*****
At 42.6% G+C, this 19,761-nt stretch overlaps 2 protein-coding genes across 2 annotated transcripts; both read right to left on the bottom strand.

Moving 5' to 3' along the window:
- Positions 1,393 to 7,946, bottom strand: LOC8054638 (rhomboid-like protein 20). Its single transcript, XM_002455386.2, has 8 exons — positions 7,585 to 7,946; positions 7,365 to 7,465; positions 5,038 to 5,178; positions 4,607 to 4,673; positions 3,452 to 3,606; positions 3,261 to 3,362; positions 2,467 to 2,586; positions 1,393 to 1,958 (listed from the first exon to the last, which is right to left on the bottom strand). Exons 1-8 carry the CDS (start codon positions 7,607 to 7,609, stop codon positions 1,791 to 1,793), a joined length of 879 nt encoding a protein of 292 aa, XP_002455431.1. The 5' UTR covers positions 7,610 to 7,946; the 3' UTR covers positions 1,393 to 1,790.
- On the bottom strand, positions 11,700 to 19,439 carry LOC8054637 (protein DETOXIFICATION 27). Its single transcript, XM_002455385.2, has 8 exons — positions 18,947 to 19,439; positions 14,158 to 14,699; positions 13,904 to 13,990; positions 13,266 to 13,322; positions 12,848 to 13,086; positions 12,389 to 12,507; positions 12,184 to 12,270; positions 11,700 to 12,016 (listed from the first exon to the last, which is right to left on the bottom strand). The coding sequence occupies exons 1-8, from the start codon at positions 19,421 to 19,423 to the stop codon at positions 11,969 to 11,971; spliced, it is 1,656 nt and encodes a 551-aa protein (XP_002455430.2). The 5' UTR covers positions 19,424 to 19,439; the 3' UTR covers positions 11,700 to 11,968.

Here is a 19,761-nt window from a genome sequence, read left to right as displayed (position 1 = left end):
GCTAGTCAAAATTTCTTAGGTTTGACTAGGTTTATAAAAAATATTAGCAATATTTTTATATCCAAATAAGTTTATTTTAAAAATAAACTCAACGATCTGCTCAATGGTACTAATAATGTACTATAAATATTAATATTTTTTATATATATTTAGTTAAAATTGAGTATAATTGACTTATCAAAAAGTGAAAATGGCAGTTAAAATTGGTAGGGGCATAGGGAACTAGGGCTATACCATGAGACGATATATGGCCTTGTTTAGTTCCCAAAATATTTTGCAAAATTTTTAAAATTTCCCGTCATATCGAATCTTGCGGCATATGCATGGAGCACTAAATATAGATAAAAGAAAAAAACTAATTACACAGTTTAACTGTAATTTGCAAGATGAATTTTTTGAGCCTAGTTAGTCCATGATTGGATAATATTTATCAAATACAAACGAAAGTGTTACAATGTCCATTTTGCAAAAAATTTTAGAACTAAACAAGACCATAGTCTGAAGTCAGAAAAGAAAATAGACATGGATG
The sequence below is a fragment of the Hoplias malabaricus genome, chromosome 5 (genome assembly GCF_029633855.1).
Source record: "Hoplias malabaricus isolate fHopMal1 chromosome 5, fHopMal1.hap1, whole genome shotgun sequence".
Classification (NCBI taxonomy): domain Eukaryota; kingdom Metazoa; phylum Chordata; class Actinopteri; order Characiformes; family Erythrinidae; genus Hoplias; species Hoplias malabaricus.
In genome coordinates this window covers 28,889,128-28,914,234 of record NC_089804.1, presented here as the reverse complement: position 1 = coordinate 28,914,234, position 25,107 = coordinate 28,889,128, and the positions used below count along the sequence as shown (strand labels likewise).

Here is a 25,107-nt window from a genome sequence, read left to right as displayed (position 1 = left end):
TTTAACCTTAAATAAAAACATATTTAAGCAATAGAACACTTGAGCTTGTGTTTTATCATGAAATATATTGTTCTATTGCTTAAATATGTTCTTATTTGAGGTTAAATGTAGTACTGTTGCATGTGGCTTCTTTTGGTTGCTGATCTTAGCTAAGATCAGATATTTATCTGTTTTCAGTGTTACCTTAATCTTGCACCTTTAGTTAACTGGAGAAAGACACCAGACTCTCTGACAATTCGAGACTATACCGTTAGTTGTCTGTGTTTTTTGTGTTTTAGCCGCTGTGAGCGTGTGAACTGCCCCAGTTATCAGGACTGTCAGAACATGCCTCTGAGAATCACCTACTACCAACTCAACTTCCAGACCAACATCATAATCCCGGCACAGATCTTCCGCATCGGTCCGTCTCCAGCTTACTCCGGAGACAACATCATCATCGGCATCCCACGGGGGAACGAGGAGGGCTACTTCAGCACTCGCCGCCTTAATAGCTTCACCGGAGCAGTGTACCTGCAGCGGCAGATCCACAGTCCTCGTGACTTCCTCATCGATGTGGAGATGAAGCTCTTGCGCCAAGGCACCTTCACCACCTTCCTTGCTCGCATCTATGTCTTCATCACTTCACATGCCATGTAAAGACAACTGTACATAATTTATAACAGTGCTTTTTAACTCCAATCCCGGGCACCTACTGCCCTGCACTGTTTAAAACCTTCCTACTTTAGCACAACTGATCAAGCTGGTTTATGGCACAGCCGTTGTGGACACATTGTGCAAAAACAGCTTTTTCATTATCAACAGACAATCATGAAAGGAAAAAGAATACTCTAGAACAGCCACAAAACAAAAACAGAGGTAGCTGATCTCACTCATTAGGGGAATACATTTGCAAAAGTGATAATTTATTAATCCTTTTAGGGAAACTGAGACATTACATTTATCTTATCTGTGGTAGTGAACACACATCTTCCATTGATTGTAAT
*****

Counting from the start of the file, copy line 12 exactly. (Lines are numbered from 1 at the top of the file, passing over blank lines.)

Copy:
TTTAACCTTAAATAAAAACATATTTAAGCAATAGAACACTTGAGCTTGTGTTTTATCATGAAATATATTGTTCTATTGCTTAAATATGTTCTTATTTGAGGTTAAATGTAGTACTGTTGCATGTGGCTTCTTTTGGTTGCTGATCTTAGCTAAGATCAGATATTTATCTGTTTTCAGTGTTACCTTAATCTTGCACCTTTAGTTAACTGGAGAAAGACACCAGACTCTCTGACAATTCGAGACTATACCGTTAGTTGTCTGTGTTTTTTGTGTTTTAGCCGCTGTGAGCGTGTGAACTGCCCCAGTTATCAGGACTGTCAGAACATGCCTCTGAGAATCACCTACTACCAACTCAACTTCCAGACCAACATCATAATCCCGGCACAGATCTTCCGCATCGGTCCGTCTCCAGCTTACTCCGGAGACAACATCATCATCGGCATCCCACGGGGGAACGAGGAGGGCTACTTCAGCACTCGCCGCCTTAATAGCTTCACCGGAGCAGTGTACCTGCAGCGGCAGATCCACAGTCCTCGTGACTTCCTCATCGATGTGGAGATGAAGCTCTTGCGCCAAGGCACCTTCACCACCTTCCTTGCTCGCATCTATGTCTTCATCACTTCACATGCCATGTAAAGACAACTGTACATAATTTATAACAGTGCTTTTTAACTCCAATCCCGGGCACCTACTGCCCTGCACTGTTTAAAACCTTCCTACTTTAGCACAACTGATCAAGCTGGTTTATGGCACAGCCGTTGTGGACACATTGTGCAAAAACAGCTTTTTCATTATCAACAGACAATCATGAAAGGAAAAAGAATACTCTAGAACAGCCACAAAACAAAAACAGAGGTAGCTGATCTCACTCATTAGGGGAATACATTTGCAAAAGTGATAATTTATTAATCCTTTTAGGGAAACTGAGACATTACATTTATCTTATCTGTGGTAGTGAACACACATCTTCCATTGATTGTAAT